If today’s small and mid-sized manufacturer is to sustain growth and thrive in today’s global marketplace, they must evolve from some of the practices they used in their early stages. Case in point: the use of QuickBooks.
Many small and mid-sized businesses (SMBs) adopted the use of QuickBooks to track the finances of their young businesses. However, many of these young businesses soon realize that to manage the business, the scope of business systems needs to go beyond finance. It needs to include the ability to plan, procure, produce, distribute, and sell, as well as to account. In addition, today’s business climate demands more complex transactions, requires more critical planning and tracking of revenues, greater visibility of customers, and involves more stringent accounting and regulatory standards.
QuickBooks lack of scalability can be an impediment to growth. Companies that implemented the solution as a start-up find that as they have success, the use of QuickBooks can become a limitation. The pressures put on IT when forced to work with inefficient software may close or limit opportunities for new business. Businesses that thrive and survive stay ahead of their employees need for technology, rather than struggle in trying to catch up to it. Efficient solutions scale easily as growth occurs.
QuickBooks accounting-only orientation provides little insight into business opportunities, decision support for client management, or full understanding of the quote-to-cash cycle. This proves problematic in a number of ways. Multiple applications are used in order processing, and multiple entry of information is time and cost consuming.
Since the data in QuickBooks is limited to financials, the information needed to make informed decisions across the business typically resides in other applications. This results in excessive use of spreadsheets, a time-consuming and error-prone practice that fails to deliver a current picture of developments. By the time a spreadsheet is in hand, in today’s accelerating and often-volatile environment, the information is dated. To have a clear understanding of how the business is performing, much more is needed than what QuickBooks provides.
With QuickBooks, companies adapt their businesses to the solution, rather than having the application respond to the growing and changing needs of the business. Leading companies are leveraging multiple applications, such as Financial Management, Product Management, CRM, Operations Management, Supply Chain Management and eCommerce, to automate and precisely track customer interactions in today’s dispersed markets. Rather than having to chase and input data from multiple sources, these applications are integrated to provide users within the business a global view of operations and customer relationships.
Worse still, due to the limited and horizontal nature of Quickbooks functionality, best practices for critical manufacturing workflows aren’t provided by default, creating a burden on organizations to define manual processes that have become “norms” in the manufacturing space.
Not only has the marketplace changed dramatically, so too has the way workers engage in their jobs. Today, many companies must provide staff remote access to and input into financial information, which is not something QuickBooks lends itself to. QuickBooks Enterprise Solutions was designed to be deployed on-premise, and lacks built-in remote access capabilities and key security features to protect sensitive financial data.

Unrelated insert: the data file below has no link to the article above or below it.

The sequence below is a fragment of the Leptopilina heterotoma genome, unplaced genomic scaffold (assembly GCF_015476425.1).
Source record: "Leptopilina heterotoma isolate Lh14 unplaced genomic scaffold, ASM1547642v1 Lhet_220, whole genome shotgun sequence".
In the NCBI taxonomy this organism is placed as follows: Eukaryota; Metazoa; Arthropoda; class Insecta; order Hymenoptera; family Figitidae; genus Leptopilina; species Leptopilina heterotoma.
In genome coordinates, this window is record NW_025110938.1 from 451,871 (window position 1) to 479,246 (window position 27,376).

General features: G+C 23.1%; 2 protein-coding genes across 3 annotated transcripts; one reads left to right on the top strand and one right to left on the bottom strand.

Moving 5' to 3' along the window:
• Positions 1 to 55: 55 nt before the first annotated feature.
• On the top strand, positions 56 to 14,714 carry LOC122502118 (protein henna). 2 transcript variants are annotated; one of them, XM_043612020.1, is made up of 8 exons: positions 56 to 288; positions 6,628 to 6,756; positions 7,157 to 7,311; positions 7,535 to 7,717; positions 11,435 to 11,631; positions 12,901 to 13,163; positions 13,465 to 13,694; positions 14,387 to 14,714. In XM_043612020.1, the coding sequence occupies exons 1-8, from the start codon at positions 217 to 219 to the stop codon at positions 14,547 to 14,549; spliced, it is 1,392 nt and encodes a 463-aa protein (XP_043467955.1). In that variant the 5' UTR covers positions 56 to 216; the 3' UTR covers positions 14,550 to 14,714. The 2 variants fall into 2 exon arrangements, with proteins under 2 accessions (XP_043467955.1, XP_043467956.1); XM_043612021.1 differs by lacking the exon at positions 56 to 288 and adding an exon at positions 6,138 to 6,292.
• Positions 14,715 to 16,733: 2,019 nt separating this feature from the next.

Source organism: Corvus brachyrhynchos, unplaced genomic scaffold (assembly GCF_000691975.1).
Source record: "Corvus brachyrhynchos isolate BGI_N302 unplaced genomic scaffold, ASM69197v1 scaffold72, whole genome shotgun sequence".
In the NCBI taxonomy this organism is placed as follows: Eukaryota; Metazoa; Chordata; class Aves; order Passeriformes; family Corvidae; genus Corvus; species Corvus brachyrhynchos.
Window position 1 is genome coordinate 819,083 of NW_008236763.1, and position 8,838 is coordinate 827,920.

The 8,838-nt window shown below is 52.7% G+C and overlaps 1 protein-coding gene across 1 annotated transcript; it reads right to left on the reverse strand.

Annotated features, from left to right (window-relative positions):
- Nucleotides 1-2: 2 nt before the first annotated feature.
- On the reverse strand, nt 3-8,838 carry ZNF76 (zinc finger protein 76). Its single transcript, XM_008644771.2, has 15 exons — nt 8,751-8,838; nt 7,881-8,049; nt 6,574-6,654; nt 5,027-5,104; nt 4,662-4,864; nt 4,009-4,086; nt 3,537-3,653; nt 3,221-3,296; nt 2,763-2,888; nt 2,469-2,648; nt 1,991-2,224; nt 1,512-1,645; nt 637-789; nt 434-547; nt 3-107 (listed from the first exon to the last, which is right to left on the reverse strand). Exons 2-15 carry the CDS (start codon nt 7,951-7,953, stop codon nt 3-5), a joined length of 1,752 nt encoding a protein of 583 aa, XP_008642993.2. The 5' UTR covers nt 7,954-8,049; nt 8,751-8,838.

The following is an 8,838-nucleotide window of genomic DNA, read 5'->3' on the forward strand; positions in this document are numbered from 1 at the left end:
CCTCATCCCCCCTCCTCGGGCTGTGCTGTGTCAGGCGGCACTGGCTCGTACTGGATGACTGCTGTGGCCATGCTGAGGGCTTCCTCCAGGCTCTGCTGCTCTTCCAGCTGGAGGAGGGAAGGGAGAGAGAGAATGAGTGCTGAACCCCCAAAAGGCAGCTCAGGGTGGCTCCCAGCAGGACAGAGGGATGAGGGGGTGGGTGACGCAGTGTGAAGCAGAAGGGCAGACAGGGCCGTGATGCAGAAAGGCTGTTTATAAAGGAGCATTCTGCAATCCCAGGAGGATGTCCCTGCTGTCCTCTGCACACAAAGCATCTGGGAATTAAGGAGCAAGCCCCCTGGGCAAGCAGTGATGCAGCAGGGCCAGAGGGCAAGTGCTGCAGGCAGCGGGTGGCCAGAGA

Today’s commercial marketplace is marked by rapid and often volatile change. Specifically with regard to increasing regulatory and compliance demands, SMBs must be able to trace and demonstrate the history of transactions and correct them if they were entered improperly. However, QuickBooks only allows users to change history by selecting a single transaction, so auditors monitoring today’s more stringent regulatory demands are challenged by this limitation.
In today’s global markets, growing SMBs need to be able to do business in multiple currencies. QuickBooks isn’t designed for this. Users must create separate files to track multi-currency transactions. This complicates financial record keeping and makes it difficult to answer routine manufacturing questions.
In today’s business environment, where real-time information is increasingly essential to respond to market developments, the difficulties QuickBooks presents in delivering data across the business is another shortcoming. SMBs cannot afford to operate with dated information, constantly looking for spreadsheets. Information must be available where it is needed, when it is needed, and more often than not that is “right now.” QuickBooks struggles with this capability.
QuickBooks scratches the surface for a wide variety of industries and chooses to leverage integration partners to offer second level functionality for specific industries such as construction, manufacturing, distribution, and others. For established and growing businesses in these industries, the business best practices offered in the marketplace by systems with deeper industry functionality can be leveraged for growth.
Locally hosted technology has less appeal to organizations as widespread high-speed internet access, the need for mobility and smart devices have given rise to cloud computing. As the benefits of cloud accounting are realized by more companies, one thing is clear: the cloud has changed the way business operates. Whether you know it or not,
This is the second part of the 2-part series entitled 10 Questions to Ask Before Selecting Your Distribution ERP System. Check out Part 1. To recap, your distribution company has decided to invest in a new ERP system to drive growth and foster a competitive advantage for your distribution business. From Part 1, you’ve assessed